The Depth of the Sudan Crises And the Scenarios of Regime Change

Change is a universal phenomenon; it is coming to Sudan. The question is; how, when and who is going to lead and manage the forthcoming change in Sudan? The conditions in Sudan are ripe for change. The political, economic, social and security situation is deteriorating, day by day. For example, when the South Sudan officially declares its independence, the budget of the North Sudan will lose more than 70 percent of its revenue. Such fiscal crisis will implode the economic growth in the North Sudan, and make possible a popular uprising against the regime in Khartoum.

There are certain ingredients that set the stage for change. The first ingredient is the corruption of the inner circles of the regime, including Al Bashir’s family, which has become a central issue of the youth in the ruling party and the public as well. The family misappropriated public funds for private gains and they have become as notorious as Al Trabulsy family in Tunisia. It is no surprise; the government of Sudan is now in the top list of the most corrupt country in the world, according to the recent index of Transparency International.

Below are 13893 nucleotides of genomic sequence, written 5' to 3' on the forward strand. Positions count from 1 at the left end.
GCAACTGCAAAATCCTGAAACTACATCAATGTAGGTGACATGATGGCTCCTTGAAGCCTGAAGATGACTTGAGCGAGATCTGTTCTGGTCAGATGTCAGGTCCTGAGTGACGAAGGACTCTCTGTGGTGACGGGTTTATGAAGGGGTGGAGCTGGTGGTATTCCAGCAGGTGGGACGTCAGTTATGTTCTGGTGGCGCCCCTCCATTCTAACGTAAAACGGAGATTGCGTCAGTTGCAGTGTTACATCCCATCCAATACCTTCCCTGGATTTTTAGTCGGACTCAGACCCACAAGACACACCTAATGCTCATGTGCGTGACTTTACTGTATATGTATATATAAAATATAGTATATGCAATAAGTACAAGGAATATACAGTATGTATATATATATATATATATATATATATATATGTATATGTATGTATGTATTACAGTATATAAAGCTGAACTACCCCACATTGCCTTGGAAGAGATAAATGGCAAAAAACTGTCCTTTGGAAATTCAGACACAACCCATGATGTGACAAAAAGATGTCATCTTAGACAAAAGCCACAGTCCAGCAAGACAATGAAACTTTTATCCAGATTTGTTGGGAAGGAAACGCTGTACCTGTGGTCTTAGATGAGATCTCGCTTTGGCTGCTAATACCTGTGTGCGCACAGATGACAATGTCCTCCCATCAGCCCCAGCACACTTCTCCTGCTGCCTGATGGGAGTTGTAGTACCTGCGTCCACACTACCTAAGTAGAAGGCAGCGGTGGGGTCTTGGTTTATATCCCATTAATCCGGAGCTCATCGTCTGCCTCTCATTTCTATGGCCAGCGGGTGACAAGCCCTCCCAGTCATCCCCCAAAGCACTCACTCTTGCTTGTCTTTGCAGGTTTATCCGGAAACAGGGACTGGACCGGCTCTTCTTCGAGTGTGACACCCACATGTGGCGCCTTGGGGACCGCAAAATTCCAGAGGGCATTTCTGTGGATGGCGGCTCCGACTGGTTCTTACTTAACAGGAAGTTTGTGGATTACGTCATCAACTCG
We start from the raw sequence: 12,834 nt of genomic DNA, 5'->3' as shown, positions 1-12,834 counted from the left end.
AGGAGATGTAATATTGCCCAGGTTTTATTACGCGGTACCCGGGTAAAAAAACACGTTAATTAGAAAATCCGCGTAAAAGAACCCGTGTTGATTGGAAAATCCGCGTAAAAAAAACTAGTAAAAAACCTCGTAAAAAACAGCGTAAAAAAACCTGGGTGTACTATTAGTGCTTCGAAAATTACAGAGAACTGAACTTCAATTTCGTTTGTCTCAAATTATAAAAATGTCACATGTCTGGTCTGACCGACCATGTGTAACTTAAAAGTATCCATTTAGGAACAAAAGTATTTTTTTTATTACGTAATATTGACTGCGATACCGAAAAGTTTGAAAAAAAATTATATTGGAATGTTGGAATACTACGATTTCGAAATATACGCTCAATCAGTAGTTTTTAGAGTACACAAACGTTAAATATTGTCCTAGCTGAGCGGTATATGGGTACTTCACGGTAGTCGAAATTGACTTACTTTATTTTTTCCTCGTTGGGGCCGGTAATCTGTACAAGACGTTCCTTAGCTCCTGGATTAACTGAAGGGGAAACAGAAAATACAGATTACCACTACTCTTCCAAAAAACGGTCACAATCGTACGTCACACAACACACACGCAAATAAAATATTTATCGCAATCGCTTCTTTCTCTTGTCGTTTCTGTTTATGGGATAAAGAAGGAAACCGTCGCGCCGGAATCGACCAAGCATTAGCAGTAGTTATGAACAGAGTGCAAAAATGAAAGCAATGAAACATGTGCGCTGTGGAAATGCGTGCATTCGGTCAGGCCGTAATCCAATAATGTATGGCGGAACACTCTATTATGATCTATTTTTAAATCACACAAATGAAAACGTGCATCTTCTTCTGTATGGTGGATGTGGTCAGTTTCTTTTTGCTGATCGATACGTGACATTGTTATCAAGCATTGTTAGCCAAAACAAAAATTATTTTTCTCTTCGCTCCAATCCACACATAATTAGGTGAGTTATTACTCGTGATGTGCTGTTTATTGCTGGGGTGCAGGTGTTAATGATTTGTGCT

The second ingredient, the separation of the South, has created a political and constitutional vacuum. In this respect, there are many fundamental questions that needed to be answered, such as: will this political and constitutional new reality, which resulted from the separation of the South, open a new window of opportunity for the restructure of the rest of Sudan? Will the peoples of the remaining Sudan succeed in establishing a new, democratic, free and just Sudan? Sadly, the regime is still stubborn about opening serious national political dialogue to address any of these unprecedented challenges. In fact, the ruling clique is exploiting this constitutional and political vacuum to tighten its grip on power and starting a new era of a fascism, and racism in context of cultural superiority.